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Ex-wife had to reveal coachs character

Readers’ Letters

I'm responding to your previous letters to the editor submitted by Donna Lee Delk (Mimi Smith is a child, and her story tragic, Nov. 28) and Nan Wilder (Turning a blind eye doesn't help, Nov. 21), both of whom were responding to the Nov. 14 article 'How much danger does she face?' describing the disappearance of teenager Mimi Smith, apparently with her softball coach, Andrew Garver.

I am Andrew Garver's second ex-wife, and my concerns about Mimi and him were laid out in the story.

Specifically in response to Delk: Telling the truth as I knew it with regard to my marriage to Andy Garver and his 'relationship' with Mimi Smith took only the courage to live honestly É with my own past of being married to a man addicted to control and pornography and in the acceptance of the reality that in two-plus years with him, my impact in his life amounted to nothing.

It is my hope that mothers like Angie Biggs are not the norm Ñ excusing Andy's relationship with Mimi by saying 'the heart wants what the heart wants' Ñ and that our communities are more represented by Delk and Wilder.

Accountability for our choices (and I chose to marry Andy) allows us to learn and even to teach others.

Thank you both for your thoughts.

Julia Dahl

Richland, Wash.

Tram's costs will-stay under control

On behalf of Portland Aerial Transportation Inc., the nonprofit board empowered to oversee the Portland tram project, we want to correct any confusion arising from your story on preliminary cost estimates (Tram estimate doubles, PDX Update, Nov. 21).

The PATI board has acknowledged that our initial $15.5 million estimate of the project should have included provision for soft costs. However, that estimate has been corrected. Now, we are fully engaged in creating an excellent, and affordable, tram design.

Even at this early stage of design, we have secured two preliminary project estimates: one from the architect, Sarah Graham, and another from a respected, independent cost estimator. This approach allows us to take corrective action now, rather than wait until the design is almost complete. We will meet with our architect in mid-December and again in mid-January to assess progress toward reducing the estimates.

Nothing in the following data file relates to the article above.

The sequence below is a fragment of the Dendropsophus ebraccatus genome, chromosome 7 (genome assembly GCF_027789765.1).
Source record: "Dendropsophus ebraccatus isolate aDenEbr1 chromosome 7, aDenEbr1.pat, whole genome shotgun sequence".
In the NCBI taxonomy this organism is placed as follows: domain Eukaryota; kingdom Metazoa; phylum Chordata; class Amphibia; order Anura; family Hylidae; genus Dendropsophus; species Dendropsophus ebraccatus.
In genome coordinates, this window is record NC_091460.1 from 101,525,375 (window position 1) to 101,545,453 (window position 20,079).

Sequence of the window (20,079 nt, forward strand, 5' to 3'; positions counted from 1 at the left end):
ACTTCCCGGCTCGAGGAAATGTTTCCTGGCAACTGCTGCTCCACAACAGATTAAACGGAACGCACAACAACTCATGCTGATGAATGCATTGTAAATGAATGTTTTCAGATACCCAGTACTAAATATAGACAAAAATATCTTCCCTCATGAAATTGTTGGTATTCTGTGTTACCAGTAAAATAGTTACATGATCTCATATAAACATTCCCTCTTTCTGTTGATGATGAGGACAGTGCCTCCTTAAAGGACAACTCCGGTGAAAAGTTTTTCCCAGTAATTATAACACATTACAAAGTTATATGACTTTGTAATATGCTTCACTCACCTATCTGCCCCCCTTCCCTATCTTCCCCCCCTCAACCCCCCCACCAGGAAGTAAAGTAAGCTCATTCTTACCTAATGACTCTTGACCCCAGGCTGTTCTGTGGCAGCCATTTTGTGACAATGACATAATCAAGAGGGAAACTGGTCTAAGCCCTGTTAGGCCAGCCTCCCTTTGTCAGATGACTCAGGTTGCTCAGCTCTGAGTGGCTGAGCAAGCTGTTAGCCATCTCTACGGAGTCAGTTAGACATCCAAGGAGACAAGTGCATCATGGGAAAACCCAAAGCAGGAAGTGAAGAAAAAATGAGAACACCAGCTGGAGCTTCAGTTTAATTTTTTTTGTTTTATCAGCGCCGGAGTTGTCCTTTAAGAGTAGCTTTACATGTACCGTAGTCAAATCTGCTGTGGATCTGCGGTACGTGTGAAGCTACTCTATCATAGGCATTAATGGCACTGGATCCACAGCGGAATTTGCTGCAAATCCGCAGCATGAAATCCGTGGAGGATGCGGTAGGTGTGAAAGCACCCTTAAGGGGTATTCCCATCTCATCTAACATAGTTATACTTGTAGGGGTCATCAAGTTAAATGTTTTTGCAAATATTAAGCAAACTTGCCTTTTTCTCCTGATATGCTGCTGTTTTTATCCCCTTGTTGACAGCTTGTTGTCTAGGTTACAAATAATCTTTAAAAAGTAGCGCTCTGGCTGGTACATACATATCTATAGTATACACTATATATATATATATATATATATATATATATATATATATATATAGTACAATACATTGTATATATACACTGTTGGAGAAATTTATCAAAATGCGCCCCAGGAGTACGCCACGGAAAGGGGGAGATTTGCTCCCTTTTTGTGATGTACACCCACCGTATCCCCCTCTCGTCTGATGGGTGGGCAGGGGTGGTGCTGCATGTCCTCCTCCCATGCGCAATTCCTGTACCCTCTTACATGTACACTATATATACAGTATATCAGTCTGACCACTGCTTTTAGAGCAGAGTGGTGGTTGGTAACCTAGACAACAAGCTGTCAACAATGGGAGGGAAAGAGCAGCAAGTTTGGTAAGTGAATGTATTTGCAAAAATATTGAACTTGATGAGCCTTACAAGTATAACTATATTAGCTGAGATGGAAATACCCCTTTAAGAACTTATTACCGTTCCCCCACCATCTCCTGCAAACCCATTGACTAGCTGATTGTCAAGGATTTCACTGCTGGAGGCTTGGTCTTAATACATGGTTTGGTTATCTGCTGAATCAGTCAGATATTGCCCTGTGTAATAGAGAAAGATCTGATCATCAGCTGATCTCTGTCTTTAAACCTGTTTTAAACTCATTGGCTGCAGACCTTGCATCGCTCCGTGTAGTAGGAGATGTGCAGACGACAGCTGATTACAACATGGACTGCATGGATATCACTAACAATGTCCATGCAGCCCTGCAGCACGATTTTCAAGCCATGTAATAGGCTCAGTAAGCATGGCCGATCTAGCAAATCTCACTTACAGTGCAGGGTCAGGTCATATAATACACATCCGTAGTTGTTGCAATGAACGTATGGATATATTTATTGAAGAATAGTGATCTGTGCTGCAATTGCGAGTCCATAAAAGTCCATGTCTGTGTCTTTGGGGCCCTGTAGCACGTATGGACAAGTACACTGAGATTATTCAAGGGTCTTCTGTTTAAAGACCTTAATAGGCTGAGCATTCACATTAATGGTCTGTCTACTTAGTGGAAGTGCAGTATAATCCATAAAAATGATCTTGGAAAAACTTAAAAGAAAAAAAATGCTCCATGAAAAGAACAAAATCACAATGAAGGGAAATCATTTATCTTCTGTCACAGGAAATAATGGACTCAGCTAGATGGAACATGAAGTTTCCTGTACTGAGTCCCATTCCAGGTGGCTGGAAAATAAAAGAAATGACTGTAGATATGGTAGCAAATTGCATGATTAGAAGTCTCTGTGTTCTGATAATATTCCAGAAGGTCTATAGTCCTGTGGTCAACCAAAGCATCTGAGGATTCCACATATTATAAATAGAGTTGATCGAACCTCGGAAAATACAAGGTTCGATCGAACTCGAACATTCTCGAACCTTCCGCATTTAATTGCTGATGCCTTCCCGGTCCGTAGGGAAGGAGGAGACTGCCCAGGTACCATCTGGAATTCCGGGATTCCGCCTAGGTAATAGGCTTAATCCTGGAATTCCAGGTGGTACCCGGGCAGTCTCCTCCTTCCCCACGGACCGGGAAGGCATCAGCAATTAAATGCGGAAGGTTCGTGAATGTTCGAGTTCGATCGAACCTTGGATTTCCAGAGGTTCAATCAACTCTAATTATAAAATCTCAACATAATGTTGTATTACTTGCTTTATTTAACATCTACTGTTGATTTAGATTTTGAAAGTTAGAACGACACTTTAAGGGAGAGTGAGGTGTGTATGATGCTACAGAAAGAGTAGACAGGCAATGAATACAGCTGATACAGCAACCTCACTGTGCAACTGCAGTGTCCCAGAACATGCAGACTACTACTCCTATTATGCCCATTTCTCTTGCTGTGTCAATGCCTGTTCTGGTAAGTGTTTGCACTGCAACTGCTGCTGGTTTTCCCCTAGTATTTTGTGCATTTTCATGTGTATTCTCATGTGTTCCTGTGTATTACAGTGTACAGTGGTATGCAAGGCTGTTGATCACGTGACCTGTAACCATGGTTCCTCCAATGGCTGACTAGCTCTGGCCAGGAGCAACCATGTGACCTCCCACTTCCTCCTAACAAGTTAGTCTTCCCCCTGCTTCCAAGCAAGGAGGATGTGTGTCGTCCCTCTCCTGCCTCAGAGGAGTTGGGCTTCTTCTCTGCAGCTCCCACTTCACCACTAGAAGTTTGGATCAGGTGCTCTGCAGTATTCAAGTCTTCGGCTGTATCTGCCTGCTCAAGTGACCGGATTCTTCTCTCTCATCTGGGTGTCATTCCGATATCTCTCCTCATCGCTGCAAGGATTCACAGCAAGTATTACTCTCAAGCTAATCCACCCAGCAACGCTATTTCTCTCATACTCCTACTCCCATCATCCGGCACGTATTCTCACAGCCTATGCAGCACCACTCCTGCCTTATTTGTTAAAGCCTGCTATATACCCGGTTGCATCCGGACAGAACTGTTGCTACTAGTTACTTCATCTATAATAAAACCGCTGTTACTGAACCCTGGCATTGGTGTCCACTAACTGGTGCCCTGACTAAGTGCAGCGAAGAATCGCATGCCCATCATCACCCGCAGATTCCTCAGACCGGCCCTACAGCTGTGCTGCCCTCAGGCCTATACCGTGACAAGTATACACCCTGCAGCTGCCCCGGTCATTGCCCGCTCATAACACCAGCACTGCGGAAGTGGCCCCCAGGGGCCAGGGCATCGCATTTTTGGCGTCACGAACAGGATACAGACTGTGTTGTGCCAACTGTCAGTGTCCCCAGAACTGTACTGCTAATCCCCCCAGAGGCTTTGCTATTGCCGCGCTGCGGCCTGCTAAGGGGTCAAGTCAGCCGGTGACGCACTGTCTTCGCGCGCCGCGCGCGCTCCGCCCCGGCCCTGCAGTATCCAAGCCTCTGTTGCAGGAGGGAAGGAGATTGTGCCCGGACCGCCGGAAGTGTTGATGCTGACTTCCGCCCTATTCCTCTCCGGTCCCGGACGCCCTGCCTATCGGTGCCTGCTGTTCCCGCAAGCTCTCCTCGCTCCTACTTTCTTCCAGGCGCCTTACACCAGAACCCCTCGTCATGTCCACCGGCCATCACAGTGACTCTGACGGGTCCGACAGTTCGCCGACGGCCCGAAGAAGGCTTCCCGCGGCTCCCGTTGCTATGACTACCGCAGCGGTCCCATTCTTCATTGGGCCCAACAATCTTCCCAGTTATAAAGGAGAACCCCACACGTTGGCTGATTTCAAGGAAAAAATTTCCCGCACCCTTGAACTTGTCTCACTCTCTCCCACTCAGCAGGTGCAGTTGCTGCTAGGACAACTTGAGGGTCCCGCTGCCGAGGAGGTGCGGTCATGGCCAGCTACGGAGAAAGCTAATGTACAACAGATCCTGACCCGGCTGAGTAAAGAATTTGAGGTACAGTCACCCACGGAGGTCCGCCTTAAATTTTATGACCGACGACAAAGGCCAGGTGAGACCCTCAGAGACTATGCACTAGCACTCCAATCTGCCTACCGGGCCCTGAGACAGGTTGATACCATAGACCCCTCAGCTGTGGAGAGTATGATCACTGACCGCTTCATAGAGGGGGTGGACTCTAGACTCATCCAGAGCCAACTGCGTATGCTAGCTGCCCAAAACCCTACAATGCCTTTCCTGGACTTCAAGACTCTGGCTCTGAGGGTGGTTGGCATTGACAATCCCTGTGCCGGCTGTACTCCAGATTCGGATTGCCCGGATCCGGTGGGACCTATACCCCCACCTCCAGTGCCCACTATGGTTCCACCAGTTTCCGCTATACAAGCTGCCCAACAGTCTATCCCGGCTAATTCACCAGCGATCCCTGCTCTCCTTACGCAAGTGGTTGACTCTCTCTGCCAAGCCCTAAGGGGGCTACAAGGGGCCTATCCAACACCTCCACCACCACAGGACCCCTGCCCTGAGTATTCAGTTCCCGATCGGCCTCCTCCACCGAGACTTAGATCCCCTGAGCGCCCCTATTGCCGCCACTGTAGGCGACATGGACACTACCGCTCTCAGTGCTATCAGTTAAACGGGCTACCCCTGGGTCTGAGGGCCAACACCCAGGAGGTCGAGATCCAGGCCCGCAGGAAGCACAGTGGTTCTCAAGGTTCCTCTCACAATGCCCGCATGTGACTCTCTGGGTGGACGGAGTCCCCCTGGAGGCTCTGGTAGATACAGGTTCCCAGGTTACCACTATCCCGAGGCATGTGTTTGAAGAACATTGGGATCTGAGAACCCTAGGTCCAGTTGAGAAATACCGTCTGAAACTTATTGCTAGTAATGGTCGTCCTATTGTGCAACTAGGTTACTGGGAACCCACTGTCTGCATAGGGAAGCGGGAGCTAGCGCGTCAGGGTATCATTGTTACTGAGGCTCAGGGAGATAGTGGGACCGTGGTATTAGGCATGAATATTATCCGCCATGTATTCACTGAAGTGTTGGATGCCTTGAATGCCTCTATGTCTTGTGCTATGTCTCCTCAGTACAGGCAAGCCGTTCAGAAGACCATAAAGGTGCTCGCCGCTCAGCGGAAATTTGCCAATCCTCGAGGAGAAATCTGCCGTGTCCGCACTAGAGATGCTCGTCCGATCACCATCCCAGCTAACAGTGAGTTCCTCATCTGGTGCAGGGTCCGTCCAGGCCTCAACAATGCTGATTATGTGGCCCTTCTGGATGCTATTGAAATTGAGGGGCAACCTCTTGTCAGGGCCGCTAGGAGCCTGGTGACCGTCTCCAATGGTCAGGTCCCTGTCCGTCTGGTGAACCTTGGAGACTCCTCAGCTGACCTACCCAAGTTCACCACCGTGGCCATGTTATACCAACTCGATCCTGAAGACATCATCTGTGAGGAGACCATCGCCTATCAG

In addition, PATI recently chose the Doppelmayr Co.,the world leader in aerial transportation systems, as our engineer and equipment supplier. It is already assisting us with quality and cost control.

We are confident that the Portland tram will be well-designed, will serve the community and will be delivered at an affordable cost.

Pat LaCrosse

Chairman, PATI

Northeast Portland

Mike Lindberg

Vice Chairman, PATI

Southwest Portland

Jaynes out of step-with soccer fans

Dwight Jaynes' column on soccer, 'Much Adu About Nothing' (Nov. 28), was gratuitously nasty. Jaynes is not only out of touch with his own city and its many soccer fans but is unaware that Portland is recognized as 'Soccer City, USA.' Because of its support for the game, Portland was chosen as the venue for two of the quarterfinal matches and the semifinal matches of the Women's World Cup championship just a few months ago.

As many as 26,000 fans showed up at PGE Park and were treated to six matches of world-class soccer. And then there is the University of Portland women's soccer team. They recently played the University of Santa Clara in Merlo Field in the third round of the NCAA playoffs before a sellout crowd of 3,400 cheering fans.

Not a single player stood around with her hands on her hips, as Jaynes claims soccer players do. If he'd been there, he would have seen fantastic teamwork, accurate passing and truly awesome technical skills.

He would not have seen soccer fans getting drunk and raising hell, as he claims soccer fans do. All sports have some rowdy fans; soccer is no exception. But did he watch the Florida State vs. Florida football game on television recently when players from both teams went after one another in the middle of the field after the game? The brawl had to be broken up by the police.

The recent signing of the gifted 14-year-old soccer player Freddy Adu to a four-year contract with Major League Soccer peeves Jaynes, who says signing such a young player would never happen anywhere else. If a player is physically mature and has competitive skills, as is the case with Adu, why not? Major League Soccer has assured his family that his education and other personal needs will be taken care of.

Let me suggest that Jaynes attend a few UP soccer games next season. He might appreciate why soccer is the No. 1 sport in the world and is enjoyed by thousands of people right here in Portland, Oregon.

Peter Cullen

Southwest Portland